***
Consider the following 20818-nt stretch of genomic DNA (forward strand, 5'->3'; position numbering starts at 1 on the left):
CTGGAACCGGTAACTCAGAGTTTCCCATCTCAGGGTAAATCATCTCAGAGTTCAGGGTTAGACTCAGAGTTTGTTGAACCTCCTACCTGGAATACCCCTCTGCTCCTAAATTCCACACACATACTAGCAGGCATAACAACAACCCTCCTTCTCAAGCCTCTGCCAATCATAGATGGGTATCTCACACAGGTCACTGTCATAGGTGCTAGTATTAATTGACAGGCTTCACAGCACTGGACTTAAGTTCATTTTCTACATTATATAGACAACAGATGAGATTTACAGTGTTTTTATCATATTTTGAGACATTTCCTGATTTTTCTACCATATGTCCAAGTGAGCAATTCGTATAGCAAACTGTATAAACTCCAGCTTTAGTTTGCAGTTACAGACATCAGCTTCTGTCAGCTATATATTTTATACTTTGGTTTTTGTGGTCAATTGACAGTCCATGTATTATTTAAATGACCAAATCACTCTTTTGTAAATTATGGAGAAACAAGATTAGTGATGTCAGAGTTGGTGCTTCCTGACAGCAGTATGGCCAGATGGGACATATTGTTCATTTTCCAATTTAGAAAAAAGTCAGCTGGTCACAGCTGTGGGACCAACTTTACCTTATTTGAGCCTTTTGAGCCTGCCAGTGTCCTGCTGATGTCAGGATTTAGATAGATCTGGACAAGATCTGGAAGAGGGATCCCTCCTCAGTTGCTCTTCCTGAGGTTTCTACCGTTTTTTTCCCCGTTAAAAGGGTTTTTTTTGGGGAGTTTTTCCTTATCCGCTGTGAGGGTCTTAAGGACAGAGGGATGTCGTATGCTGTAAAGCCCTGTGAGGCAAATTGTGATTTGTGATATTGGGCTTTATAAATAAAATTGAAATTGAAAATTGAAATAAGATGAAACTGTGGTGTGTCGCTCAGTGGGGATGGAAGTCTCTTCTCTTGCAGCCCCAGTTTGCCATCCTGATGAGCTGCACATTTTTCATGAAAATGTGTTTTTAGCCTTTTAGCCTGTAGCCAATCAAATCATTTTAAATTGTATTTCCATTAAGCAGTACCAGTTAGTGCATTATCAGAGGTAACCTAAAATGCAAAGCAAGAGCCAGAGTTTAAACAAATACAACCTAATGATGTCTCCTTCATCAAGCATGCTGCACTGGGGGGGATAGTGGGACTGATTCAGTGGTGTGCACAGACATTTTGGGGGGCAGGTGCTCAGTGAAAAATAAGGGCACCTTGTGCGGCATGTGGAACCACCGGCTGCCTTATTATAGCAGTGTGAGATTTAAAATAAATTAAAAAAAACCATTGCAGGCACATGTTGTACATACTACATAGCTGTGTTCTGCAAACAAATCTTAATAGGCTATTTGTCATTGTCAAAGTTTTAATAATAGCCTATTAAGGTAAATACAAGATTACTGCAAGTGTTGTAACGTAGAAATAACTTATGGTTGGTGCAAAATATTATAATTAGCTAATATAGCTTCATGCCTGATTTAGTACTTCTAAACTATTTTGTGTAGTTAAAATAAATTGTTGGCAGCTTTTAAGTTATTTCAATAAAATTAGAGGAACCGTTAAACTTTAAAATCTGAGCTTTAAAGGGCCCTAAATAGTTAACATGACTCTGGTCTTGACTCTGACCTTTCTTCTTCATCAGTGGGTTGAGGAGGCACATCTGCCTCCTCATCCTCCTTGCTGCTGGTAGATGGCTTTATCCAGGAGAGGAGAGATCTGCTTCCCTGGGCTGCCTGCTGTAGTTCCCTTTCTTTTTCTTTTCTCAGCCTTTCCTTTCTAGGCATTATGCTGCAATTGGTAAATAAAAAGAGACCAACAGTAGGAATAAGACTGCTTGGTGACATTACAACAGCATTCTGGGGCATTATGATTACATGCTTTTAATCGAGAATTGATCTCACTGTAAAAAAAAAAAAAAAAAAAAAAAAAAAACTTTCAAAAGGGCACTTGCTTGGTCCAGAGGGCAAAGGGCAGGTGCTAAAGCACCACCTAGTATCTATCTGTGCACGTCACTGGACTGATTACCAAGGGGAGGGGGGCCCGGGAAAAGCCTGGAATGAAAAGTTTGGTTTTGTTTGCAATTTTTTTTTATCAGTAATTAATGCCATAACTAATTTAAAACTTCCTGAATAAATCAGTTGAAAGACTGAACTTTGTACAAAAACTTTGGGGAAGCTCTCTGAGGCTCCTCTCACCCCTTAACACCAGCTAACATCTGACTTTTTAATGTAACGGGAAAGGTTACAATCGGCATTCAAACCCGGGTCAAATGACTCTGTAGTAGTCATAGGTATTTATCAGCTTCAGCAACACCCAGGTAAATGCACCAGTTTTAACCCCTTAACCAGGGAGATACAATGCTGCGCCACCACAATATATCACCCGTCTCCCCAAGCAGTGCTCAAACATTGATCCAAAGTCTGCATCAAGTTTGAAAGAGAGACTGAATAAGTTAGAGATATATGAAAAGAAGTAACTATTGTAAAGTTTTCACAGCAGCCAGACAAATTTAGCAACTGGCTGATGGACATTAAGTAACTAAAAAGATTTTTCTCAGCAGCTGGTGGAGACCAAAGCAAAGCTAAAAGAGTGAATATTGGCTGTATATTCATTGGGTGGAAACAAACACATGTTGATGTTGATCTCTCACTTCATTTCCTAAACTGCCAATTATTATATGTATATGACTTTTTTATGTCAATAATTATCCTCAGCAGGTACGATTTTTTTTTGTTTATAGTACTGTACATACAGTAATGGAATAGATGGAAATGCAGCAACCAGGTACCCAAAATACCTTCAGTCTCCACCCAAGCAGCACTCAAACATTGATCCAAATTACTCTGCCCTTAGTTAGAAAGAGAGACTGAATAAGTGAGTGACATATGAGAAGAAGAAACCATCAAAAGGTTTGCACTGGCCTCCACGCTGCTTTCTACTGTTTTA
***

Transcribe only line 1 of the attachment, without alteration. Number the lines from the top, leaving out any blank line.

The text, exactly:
Consider the following 20818-nt stretch of genomic DNA (forward strand, 5'->3'; position numbering starts at 1 on the left):